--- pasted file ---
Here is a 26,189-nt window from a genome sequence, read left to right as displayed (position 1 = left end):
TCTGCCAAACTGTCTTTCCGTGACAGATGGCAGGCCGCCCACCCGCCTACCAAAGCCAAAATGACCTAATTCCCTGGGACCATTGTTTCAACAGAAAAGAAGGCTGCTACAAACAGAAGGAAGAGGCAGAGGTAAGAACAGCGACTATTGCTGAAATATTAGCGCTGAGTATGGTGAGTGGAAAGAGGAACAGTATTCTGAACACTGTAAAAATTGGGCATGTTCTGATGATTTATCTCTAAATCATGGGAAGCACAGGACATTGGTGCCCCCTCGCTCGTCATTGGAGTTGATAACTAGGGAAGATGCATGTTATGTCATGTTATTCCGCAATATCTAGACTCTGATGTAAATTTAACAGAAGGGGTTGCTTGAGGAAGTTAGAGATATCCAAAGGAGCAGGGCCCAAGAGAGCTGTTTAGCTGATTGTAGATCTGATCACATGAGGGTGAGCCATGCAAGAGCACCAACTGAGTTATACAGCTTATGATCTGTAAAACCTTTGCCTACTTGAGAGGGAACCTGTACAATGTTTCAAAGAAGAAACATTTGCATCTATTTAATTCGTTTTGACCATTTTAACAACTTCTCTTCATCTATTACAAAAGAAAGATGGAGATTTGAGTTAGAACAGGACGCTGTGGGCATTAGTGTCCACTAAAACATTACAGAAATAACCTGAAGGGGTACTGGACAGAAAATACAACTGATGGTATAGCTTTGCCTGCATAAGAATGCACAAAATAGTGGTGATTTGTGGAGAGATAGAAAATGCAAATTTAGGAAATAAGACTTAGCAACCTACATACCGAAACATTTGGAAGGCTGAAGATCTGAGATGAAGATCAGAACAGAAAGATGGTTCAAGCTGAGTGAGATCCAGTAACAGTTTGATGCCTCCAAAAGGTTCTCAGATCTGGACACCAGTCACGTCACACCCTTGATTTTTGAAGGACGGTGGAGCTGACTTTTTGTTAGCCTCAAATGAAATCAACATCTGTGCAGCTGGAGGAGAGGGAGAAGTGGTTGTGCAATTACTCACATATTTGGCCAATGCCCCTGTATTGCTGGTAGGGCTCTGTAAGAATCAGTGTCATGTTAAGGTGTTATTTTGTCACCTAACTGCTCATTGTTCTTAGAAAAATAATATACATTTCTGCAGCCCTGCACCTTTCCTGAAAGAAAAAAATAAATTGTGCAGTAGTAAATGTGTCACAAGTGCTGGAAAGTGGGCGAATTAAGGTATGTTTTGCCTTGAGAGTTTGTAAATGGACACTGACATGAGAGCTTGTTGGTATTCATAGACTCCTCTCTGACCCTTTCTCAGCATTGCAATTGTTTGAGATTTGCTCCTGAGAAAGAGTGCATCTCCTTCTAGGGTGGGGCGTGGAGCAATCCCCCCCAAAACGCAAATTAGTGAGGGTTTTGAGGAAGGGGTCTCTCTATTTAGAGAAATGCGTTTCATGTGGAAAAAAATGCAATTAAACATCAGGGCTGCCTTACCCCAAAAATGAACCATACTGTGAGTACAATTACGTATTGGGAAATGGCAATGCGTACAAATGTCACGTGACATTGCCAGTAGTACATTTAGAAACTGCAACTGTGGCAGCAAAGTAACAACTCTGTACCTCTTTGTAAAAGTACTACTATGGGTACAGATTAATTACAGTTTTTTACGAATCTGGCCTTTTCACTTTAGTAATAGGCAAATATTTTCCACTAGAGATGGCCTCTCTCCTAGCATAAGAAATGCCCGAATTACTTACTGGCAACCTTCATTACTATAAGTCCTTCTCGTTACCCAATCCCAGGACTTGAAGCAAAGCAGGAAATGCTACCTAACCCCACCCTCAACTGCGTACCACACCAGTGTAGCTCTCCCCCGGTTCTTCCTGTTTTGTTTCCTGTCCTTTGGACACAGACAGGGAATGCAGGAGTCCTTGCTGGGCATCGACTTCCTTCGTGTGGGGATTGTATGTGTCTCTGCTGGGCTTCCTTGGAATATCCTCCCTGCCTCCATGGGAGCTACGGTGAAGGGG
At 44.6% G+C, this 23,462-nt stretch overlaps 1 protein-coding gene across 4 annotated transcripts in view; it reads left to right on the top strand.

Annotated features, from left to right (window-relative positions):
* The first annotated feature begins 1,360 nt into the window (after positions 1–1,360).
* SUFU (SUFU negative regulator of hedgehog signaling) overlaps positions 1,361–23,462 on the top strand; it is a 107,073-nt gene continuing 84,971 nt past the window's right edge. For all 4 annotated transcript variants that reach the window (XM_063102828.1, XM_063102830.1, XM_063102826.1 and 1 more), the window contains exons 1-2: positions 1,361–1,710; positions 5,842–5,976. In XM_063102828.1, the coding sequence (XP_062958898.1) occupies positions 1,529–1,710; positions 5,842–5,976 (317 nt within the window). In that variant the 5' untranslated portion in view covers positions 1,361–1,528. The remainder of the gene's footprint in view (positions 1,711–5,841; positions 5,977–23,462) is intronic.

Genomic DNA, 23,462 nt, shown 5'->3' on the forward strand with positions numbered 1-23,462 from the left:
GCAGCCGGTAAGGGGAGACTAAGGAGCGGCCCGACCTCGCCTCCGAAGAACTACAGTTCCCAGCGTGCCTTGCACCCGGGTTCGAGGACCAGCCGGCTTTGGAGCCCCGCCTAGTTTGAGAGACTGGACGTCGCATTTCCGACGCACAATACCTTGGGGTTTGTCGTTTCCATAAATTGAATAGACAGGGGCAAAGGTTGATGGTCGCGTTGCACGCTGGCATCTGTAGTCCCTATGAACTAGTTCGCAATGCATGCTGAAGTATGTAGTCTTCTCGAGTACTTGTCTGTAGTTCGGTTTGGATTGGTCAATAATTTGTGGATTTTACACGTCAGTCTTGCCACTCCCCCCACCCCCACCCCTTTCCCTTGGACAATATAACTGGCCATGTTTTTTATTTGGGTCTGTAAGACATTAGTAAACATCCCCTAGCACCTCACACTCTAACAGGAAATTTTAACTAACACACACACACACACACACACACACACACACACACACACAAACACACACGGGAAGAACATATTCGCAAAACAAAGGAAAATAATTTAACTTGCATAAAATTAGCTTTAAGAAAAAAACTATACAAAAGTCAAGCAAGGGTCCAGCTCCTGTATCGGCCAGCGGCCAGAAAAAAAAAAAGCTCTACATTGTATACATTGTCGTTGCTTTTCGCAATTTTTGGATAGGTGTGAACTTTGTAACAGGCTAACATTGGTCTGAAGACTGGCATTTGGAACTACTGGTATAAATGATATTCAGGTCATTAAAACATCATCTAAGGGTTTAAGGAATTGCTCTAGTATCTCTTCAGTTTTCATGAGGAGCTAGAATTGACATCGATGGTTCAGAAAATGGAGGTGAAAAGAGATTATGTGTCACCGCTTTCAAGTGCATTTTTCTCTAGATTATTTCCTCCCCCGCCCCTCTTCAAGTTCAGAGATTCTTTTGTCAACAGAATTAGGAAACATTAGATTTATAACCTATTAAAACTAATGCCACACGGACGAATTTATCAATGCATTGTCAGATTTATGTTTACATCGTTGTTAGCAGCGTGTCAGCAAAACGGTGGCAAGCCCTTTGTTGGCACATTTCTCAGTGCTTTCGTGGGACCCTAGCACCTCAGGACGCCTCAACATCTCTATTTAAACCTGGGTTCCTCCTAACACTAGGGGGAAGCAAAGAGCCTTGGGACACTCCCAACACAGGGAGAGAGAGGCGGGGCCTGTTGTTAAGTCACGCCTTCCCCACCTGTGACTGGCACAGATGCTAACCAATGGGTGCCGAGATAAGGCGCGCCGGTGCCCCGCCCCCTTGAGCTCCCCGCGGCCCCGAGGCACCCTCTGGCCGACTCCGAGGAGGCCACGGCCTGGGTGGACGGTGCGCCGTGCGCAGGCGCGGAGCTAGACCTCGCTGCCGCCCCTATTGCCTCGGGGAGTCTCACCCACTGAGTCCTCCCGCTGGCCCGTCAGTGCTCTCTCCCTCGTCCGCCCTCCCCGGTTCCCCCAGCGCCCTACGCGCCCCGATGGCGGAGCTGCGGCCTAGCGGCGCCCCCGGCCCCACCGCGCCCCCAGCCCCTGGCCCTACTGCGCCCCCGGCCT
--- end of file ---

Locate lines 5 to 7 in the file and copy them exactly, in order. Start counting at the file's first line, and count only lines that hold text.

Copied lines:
* The first annotated feature begins 1,360 nt into the window (after positions 1–1,360).
* SUFU (SUFU negative regulator of hedgehog signaling) overlaps positions 1,361–23,462 on the top strand; it is a 107,073-nt gene continuing 84,971 nt past the window's right edge. For all 4 annotated transcript variants that reach the window (XM_063102828.1, XM_063102830.1, XM_063102826.1 and 1 more), the window contains exons 1-2: positions 1,361–1,710; positions 5,842–5,976. In XM_063102828.1, the coding sequence (XP_062958898.1) occupies positions 1,529–1,710; positions 5,842–5,976 (317 nt within the window). In that variant the 5' untranslated portion in view covers positions 1,361–1,528. The remainder of the gene's footprint in view (positions 1,711–5,841; positions 5,977–23,462) is intronic.

Genomic DNA, 23,462 nt, shown 5'->3' on the forward strand with positions numbered 1-23,462 from the left: